In Yakima County, two full-time Spanish interpreters, supplemented by freelance interpreters, provide assistance for criminal defendants, parties in civil lawsuits and families of juvenile offenders so they can hear court proceedings in their own language and be able to actively participate in the process.
YAKIMA — Imagine being charged with a crime, one that could send you to prison for years, maybe even the rest of your life.
But you can’t understand what’s going on in court.
The judge, prosecutor and your own attorney speak a different language than you. Even the legal papers are incomprehensible.
In Yakima County, as in other parts of the nation, that nightmare is rarely — if ever — realized because of court staff who ensure that people understand what is happening in a criminal proceeding when English is not their mother tongue.
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Two full-time Spanish interpreters, supplemented by freelance interpreters, provide assistance for criminal defendants, parties in civil lawsuits and families of juvenile offenders so they can hear court proceedings in their own language and be able to actively participate in the process.
While Spanish is the main language in need in Yakima County courts, interpreters have provided help in other languages, including an indigenous Mexican dialect.
“It’s about providing access to justice,” said Hilary Johnson, Yakima County Superior Court supervisor. “We must make sure the defendants can understand what the court is saying, and that the court can understand the defendant so everyone is on an equal footing.”
It is a job where more help is needed, the county’s budget is straining and state reimbursements do not make up the difference.
The price of fairness
Judge David Elofson, the presiding Superior Court judge, said the interpreters do more than just help people understand. They give them access to — and confidence in — the judicial system.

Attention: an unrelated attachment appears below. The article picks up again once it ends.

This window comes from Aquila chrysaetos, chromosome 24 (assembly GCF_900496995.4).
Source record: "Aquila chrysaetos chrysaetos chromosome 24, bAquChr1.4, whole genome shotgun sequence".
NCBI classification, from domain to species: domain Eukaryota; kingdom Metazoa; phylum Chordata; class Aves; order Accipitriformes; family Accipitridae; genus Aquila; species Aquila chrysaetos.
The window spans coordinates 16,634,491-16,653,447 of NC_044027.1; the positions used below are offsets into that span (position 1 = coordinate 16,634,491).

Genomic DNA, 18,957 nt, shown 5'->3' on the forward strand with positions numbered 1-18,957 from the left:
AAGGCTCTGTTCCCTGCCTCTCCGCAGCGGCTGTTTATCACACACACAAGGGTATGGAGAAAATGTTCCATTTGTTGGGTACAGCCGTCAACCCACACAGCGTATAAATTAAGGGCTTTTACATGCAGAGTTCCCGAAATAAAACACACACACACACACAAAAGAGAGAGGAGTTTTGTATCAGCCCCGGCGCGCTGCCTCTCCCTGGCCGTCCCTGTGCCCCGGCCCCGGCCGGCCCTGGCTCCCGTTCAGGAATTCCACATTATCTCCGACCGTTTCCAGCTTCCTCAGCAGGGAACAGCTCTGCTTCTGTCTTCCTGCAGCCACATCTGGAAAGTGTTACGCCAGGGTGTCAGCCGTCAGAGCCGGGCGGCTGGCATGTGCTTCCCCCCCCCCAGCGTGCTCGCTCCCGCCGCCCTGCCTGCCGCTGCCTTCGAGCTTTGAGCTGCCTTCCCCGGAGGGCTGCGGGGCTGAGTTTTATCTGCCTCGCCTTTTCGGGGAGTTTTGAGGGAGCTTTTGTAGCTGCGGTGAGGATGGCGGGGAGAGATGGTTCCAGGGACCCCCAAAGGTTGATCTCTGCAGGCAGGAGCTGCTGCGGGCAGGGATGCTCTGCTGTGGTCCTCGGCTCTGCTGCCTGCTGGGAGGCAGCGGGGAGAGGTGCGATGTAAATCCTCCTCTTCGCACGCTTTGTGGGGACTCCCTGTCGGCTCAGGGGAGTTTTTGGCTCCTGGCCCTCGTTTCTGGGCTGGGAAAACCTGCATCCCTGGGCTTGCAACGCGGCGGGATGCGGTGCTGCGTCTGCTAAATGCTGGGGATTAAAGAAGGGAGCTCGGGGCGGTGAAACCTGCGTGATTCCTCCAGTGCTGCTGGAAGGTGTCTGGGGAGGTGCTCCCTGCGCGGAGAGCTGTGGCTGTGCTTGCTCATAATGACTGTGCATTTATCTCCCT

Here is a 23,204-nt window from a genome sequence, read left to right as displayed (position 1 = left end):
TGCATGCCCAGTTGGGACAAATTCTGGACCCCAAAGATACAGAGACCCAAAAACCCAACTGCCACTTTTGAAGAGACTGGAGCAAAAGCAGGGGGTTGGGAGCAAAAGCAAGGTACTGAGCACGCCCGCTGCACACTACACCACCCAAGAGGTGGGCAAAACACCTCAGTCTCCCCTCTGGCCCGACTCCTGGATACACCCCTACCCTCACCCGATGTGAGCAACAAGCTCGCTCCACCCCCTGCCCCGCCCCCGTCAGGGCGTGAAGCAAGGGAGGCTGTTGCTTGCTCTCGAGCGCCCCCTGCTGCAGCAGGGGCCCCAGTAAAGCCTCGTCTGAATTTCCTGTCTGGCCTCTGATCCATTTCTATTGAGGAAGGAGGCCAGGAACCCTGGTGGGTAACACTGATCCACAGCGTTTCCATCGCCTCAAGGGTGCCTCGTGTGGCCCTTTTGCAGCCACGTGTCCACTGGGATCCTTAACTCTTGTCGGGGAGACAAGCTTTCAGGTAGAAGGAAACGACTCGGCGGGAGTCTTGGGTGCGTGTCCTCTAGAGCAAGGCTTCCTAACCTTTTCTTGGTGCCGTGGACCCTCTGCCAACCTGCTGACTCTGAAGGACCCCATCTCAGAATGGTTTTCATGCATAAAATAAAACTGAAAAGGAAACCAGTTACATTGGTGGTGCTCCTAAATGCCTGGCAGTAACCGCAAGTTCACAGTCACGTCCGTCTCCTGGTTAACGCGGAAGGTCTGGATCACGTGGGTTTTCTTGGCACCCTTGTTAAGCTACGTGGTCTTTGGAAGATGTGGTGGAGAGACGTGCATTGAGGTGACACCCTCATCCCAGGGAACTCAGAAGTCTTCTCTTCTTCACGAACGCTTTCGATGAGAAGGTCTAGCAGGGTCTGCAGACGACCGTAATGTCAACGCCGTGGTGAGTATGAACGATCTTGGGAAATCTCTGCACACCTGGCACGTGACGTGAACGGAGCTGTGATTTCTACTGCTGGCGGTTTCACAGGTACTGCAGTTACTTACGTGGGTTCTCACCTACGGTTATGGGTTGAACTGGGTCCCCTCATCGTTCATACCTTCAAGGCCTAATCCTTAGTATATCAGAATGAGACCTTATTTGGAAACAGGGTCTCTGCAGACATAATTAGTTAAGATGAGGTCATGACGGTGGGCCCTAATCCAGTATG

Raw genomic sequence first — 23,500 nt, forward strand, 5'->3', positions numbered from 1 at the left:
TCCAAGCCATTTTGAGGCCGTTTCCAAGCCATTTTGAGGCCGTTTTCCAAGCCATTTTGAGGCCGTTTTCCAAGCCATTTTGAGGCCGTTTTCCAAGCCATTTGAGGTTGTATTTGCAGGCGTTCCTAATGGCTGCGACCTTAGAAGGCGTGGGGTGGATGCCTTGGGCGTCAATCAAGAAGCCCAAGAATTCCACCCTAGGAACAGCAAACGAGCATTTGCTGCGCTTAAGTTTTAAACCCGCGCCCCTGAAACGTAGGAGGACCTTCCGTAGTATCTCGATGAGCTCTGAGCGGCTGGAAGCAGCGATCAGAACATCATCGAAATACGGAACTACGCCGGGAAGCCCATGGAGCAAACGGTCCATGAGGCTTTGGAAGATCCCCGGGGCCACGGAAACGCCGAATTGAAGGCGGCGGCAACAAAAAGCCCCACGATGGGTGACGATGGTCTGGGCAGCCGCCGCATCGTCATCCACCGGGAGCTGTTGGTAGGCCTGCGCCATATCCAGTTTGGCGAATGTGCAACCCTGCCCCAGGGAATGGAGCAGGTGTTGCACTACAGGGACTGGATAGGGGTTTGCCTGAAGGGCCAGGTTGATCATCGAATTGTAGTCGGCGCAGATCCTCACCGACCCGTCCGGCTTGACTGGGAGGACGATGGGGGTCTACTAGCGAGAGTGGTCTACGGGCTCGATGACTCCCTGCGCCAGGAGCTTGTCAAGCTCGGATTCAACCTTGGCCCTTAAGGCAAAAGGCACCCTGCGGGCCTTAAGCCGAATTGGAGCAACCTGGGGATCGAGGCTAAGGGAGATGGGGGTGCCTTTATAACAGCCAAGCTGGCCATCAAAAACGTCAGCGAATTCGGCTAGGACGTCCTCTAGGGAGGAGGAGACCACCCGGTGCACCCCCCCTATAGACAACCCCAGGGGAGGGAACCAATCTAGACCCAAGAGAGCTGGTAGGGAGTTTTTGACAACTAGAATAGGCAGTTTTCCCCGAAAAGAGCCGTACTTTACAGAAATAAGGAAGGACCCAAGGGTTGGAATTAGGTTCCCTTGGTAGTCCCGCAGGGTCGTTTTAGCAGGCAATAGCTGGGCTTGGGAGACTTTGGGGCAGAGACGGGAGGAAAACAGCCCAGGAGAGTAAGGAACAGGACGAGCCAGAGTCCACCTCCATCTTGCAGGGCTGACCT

“They do not speak (English), but they embrace what the court offers,” Elofson said. He recalled a case where a man who could not speak English was in court fighting for custody of his child, and the interpreters allowed him to be on a level playing field with his English-speaking ex-wife.
But that service comes at a price, Elofson and others said.
Freelance interpreters are paid $65 an hour and get a minimum of three hours’ pay when they are called in, Johnson said. The county budgeted $63,648 in 2018 for interpreter services — which does not count the full-time interpreters.
The state is supposed to pay half the cost of using interpreters, but the state only pays $610,500 a year to 33 courts across the state. A study by the state Administrative Office of the Courts found that many jurisdictions spend far more than they receive. Yakima County is one of them, Johnson and Elofson said.
The courts are pushing for $2.1 million to be appropriated to help those counties afford interpreters.
Yolanda Lopez, one of the county’s two full-time court interpreters, got her certification 14 years ago, almost on a lark.
“I was working at a law firm,” Lopez recalled. “I had my performance review, and my supervisor asked if I had thought about becoming a court interpreter. I was doing a lot of translation for the monolingual clients and attorneys.”
Even though she worked in a legal setting, Lopez still had to study to add criminal-law terms to her vocabulary. And the education continues, as interpreters have to learn medical terminology to handle some civil court proceedings, along with how to translate various expressions that can vary from country to country, or even regionally.
“It’s something I really like to do, and I’m always trying to do it better,” Lopez said.
She started working as a freelance interpreter, meaning she was brought in as needed. Since 2013, she has been one of two full-time Spanish interpreters in the court.
The two handle about 400 cases a month, frequently going from Yakima County District Court as well as the superior and juvenile courts, and civil proceedings.